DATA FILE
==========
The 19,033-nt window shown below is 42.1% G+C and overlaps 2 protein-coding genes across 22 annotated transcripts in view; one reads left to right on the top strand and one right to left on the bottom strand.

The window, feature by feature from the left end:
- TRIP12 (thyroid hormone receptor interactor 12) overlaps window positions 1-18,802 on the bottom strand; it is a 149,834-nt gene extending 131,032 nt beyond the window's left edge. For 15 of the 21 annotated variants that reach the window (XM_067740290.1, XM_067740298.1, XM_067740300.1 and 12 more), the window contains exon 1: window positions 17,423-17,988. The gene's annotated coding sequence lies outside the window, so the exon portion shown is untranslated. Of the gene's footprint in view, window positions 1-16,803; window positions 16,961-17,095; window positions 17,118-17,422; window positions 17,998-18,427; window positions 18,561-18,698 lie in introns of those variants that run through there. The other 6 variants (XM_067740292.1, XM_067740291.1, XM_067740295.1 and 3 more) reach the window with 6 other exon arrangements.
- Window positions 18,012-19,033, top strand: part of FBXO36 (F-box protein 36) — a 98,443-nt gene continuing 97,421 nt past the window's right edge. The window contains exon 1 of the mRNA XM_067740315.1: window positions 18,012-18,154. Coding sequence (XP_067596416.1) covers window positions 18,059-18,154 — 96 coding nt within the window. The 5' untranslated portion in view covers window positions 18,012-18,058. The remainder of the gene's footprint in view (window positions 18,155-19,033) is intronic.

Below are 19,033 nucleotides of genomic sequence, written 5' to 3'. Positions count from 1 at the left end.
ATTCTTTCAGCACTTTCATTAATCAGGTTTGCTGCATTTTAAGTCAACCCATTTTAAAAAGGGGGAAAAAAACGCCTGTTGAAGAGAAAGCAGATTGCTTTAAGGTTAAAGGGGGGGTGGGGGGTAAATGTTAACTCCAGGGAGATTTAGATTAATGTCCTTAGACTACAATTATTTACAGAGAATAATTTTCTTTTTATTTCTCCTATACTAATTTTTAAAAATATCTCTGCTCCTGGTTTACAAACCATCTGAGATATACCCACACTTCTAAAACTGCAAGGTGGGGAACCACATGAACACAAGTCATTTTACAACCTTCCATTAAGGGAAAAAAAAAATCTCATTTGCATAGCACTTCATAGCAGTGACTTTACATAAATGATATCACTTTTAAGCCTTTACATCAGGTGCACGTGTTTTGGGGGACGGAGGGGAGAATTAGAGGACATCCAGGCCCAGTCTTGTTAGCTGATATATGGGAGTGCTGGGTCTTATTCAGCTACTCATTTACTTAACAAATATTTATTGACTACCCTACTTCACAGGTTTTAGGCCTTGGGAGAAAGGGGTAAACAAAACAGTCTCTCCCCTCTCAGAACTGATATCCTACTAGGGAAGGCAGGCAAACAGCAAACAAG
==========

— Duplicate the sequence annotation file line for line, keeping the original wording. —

The 19,033-nt window shown below is 42.1% G+C and overlaps 2 protein-coding genes across 22 annotated transcripts in view; one reads left to right on the top strand and one right to left on the bottom strand.

The window, feature by feature from the left end:
- TRIP12 (thyroid hormone receptor interactor 12) overlaps window positions 1-18,802 on the bottom strand; it is a 149,834-nt gene extending 131,032 nt beyond the window's left edge. For 15 of the 21 annotated variants that reach the window (XM_067740290.1, XM_067740298.1, XM_067740300.1 and 12 more), the window contains exon 1: window positions 17,423-17,988. The gene's annotated coding sequence lies outside the window, so the exon portion shown is untranslated. Of the gene's footprint in view, window positions 1-16,803; window positions 16,961-17,095; window positions 17,118-17,422; window positions 17,998-18,427; window positions 18,561-18,698 lie in introns of those variants that run through there. The other 6 variants (XM_067740292.1, XM_067740291.1, XM_067740295.1 and 3 more) reach the window with 6 other exon arrangements.
- Window positions 18,012-19,033, top strand: part of FBXO36 (F-box protein 36) — a 98,443-nt gene continuing 97,421 nt past the window's right edge. The window contains exon 1 of the mRNA XM_067740315.1: window positions 18,012-18,154. Coding sequence (XP_067596416.1) covers window positions 18,059-18,154 — 96 coding nt within the window. The 5' untranslated portion in view covers window positions 18,012-18,058. The remainder of the gene's footprint in view (window positions 18,155-19,033) is intronic.

Below are 19,033 nucleotides of genomic sequence, written 5' to 3'. Positions count from 1 at the left end.
ATTCTTTCAGCACTTTCATTAATCAGGTTTGCTGCATTTTAAGTCAACCCATTTTAAAAAGGGGGAAAAAAACGCCTGTTGAAGAGAAAGCAGATTGCTTTAAGGTTAAAGGGGGGGTGGGGGGTAAATGTTAACTCCAGGGAGATTTAGATTAATGTCCTTAGACTACAATTATTTACAGAGAATAATTTTCTTTTTATTTCTCCTATACTAATTTTTAAAAATATCTCTGCTCCTGGTTTACAAACCATCTGAGATATACCCACACTTCTAAAACTGCAAGGTGGGGAACCACATGAACACAAGTCATTTTACAACCTTCCATTAAGGGAAAAAAAAAATCTCATTTGCATAGCACTTCATAGCAGTGACTTTACATAAATGATATCACTTTTAAGCCTTTACATCAGGTGCACGTGTTTTGGGGGACGGAGGGGAGAATTAGAGGACATCCAGGCCCAGTCTTGTTAGCTGATATATGGGAGTGCTGGGTCTTATTCAGCTACTCATTTACTTAACAAATATTTATTGACTACCCTACTTCACAGGTTTTAGGCCTTGGGAGAAAGGGGTAAACAAAACAGTCTCTCCCCTCTCAGAACTGATATCCTACTAGGGAAGGCAGGCAAACAGCAAACAAG